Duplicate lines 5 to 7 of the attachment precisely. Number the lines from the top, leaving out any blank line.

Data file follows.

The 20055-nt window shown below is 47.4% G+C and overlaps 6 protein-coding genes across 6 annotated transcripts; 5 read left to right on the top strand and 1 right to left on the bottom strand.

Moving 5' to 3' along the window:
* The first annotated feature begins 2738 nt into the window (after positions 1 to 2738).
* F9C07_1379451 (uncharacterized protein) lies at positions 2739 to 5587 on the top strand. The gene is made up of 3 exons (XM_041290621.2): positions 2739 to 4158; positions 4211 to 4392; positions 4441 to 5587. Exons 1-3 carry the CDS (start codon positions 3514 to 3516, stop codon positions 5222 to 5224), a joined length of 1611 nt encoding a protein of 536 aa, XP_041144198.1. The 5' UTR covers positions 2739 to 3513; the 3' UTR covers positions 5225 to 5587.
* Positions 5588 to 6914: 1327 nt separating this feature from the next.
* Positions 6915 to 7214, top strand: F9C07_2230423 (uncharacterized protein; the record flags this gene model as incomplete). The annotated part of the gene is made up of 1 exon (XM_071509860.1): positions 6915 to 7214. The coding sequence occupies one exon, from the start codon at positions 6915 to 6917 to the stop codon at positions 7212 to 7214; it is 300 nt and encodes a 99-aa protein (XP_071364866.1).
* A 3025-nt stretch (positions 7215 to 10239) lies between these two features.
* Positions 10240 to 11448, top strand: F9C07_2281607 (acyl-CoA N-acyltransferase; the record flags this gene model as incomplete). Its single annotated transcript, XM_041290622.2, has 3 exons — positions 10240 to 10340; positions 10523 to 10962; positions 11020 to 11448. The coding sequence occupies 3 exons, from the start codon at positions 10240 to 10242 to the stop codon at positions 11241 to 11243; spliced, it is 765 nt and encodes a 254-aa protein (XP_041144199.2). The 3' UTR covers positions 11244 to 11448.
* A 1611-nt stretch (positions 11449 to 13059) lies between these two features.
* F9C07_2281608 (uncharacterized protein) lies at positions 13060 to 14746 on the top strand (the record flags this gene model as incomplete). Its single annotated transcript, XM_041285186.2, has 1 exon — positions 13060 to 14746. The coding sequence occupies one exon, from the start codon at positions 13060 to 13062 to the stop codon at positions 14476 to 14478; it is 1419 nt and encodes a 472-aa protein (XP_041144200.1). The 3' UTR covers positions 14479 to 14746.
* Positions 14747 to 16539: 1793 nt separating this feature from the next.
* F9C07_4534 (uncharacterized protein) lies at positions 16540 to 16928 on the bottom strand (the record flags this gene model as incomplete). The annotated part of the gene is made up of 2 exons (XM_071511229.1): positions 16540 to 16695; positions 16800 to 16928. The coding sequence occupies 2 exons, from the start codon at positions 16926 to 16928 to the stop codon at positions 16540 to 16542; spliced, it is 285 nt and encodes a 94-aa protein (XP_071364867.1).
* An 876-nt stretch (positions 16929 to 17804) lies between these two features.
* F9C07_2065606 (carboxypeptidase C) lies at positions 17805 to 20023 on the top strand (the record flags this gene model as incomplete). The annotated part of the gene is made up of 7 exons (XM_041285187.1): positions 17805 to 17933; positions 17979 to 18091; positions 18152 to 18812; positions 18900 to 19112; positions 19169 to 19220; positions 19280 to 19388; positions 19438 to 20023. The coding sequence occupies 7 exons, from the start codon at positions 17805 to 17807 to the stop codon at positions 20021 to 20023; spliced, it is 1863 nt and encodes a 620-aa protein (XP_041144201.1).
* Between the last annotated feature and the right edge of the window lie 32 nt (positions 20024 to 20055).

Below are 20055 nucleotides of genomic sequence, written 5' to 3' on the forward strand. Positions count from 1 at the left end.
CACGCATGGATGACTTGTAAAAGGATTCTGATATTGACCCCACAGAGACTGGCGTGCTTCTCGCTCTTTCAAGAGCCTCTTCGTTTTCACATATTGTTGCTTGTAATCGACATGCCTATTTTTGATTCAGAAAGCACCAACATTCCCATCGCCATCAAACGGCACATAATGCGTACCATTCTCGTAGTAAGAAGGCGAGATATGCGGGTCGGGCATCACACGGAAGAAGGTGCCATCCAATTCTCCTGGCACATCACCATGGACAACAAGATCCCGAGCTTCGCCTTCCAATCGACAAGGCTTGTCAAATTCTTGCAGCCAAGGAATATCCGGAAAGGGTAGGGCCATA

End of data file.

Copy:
* Positions 5588 to 6914: 1327 nt separating this feature from the next.
* Positions 6915 to 7214, top strand: F9C07_2230423 (uncharacterized protein; the record flags this gene model as incomplete). The annotated part of the gene is made up of 1 exon (XM_071509860.1): positions 6915 to 7214. The coding sequence occupies one exon, from the start codon at positions 6915 to 6917 to the stop codon at positions 7212 to 7214; it is 300 nt and encodes a 99-aa protein (XP_071364866.1).
* A 3025-nt stretch (positions 7215 to 10239) lies between these two features.